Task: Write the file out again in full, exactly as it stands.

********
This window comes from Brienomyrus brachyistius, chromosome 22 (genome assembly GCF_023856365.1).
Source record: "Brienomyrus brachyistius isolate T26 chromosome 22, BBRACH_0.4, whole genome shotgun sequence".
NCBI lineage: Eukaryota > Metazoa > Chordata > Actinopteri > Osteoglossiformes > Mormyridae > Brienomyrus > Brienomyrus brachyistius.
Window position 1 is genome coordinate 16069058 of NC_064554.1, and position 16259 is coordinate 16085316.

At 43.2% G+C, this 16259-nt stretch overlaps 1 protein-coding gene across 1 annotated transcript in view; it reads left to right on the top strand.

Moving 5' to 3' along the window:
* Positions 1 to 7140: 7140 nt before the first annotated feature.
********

This window comes from Brienomyrus brachyistius, chromosome 22 (genome assembly GCF_023856365.1).
Source record: "Brienomyrus brachyistius isolate T26 chromosome 22, BBRACH_0.4, whole genome shotgun sequence".
NCBI lineage: Eukaryota > Metazoa > Chordata > Actinopteri > Osteoglossiformes > Mormyridae > Brienomyrus > Brienomyrus brachyistius.
Window position 1 is genome coordinate 16069058 of NC_064554.1, and position 16259 is coordinate 16085316.

At 43.2% G+C, this 16259-nt stretch overlaps 1 protein-coding gene across 1 annotated transcript in view; it reads left to right on the top strand.

Moving 5' to 3' along the window:
* Positions 1 to 7140: 7140 nt before the first annotated feature.